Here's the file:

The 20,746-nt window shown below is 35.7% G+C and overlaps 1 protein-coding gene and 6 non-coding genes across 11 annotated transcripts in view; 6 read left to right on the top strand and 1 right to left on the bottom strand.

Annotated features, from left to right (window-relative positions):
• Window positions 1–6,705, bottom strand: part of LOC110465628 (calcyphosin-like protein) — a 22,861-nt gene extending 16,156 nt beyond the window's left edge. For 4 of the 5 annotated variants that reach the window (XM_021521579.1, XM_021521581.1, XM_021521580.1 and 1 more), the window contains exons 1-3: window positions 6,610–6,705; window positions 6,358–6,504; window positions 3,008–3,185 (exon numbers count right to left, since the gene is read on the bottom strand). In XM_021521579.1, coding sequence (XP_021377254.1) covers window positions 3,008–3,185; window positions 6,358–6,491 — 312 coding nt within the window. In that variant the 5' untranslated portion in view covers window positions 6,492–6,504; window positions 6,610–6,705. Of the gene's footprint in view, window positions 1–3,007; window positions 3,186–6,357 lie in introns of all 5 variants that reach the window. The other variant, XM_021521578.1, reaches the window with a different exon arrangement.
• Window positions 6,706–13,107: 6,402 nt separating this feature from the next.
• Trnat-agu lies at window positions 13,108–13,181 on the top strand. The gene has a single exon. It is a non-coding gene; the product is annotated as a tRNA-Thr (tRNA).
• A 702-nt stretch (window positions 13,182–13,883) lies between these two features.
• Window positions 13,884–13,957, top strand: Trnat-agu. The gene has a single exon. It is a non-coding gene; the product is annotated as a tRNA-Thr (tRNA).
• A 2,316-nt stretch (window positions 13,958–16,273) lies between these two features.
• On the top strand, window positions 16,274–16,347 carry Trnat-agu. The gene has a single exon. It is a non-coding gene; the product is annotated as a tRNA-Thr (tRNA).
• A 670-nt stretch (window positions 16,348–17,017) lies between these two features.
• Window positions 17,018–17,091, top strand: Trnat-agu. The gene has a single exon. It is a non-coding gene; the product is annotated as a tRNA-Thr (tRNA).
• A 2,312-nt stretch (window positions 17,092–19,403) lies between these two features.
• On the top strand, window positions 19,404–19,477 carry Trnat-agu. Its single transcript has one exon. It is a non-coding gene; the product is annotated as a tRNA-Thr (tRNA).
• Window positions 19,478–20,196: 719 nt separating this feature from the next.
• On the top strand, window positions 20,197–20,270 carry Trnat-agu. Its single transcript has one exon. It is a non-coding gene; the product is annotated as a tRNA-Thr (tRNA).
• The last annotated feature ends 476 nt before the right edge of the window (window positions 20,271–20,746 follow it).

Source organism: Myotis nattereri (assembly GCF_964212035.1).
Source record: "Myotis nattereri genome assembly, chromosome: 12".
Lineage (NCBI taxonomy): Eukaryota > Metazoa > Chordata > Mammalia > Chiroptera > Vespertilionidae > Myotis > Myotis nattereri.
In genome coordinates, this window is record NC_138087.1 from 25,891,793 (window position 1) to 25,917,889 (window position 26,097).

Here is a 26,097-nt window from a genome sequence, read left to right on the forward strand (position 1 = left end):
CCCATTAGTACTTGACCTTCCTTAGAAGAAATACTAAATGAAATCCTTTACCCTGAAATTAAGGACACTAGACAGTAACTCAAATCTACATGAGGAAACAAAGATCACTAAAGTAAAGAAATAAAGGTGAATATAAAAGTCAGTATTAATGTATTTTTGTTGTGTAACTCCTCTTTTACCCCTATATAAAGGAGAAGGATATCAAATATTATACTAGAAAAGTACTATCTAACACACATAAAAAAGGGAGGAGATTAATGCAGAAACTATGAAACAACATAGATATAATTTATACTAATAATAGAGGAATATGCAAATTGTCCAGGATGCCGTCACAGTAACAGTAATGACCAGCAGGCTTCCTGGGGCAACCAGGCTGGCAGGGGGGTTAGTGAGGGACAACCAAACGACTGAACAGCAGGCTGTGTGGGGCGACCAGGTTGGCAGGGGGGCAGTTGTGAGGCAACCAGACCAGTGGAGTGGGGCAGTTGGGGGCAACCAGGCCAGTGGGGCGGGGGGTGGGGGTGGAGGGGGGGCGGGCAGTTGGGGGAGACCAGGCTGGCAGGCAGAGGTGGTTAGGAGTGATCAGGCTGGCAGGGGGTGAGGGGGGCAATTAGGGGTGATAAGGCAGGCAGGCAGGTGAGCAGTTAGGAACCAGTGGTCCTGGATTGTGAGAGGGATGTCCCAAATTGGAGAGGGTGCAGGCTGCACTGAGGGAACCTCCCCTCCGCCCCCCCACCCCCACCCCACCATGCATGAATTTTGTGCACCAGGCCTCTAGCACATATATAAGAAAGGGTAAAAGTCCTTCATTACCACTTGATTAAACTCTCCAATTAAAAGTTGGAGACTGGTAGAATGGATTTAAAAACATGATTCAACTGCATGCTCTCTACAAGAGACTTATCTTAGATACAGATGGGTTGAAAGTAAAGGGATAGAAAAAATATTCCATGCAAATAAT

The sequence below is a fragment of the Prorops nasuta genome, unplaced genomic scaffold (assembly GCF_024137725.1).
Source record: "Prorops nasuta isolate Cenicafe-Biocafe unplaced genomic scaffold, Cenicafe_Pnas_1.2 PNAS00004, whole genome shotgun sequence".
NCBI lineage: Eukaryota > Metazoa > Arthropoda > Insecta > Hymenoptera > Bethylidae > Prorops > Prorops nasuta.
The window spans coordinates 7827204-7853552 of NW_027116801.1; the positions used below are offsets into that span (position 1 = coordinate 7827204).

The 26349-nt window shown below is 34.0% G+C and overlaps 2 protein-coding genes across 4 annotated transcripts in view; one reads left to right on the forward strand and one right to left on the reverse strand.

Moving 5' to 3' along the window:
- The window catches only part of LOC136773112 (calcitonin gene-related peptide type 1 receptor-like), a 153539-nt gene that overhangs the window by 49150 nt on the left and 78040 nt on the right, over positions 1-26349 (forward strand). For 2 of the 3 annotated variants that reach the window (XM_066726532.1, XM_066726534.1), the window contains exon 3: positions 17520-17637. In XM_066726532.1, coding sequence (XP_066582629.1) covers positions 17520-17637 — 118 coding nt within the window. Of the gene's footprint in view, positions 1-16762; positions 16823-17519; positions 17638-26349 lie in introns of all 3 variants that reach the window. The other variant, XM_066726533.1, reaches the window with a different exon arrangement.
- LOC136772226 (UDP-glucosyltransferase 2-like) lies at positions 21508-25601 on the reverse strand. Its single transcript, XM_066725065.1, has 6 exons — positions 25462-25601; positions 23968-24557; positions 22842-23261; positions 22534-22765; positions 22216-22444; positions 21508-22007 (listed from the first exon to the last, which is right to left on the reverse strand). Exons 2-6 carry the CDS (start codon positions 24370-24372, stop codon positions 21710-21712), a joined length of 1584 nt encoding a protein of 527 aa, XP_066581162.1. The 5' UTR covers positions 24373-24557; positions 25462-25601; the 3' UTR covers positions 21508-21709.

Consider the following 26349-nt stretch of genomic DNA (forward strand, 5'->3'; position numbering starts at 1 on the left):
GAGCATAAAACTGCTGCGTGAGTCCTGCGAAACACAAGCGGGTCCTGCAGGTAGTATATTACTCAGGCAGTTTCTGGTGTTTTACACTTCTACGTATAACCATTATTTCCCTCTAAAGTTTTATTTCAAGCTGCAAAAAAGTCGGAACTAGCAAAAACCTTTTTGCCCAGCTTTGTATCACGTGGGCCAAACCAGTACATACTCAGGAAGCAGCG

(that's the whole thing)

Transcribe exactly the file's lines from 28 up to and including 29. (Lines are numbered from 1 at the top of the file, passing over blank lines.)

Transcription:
Moving 5' to 3' along the window:
- The window catches only part of LOC136773112 (calcitonin gene-related peptide type 1 receptor-like), a 153539-nt gene that overhangs the window by 49150 nt on the left and 78040 nt on the right, over positions 1-26349 (forward strand). For 2 of the 3 annotated variants that reach the window (XM_066726532.1, XM_066726534.1), the window contains exon 3: positions 17520-17637. In XM_066726532.1, coding sequence (XP_066582629.1) covers positions 17520-17637 — 118 coding nt within the window. Of the gene's footprint in view, positions 1-16762; positions 16823-17519; positions 17638-26349 lie in introns of all 3 variants that reach the window. The other variant, XM_066726533.1, reaches the window with a different exon arrangement.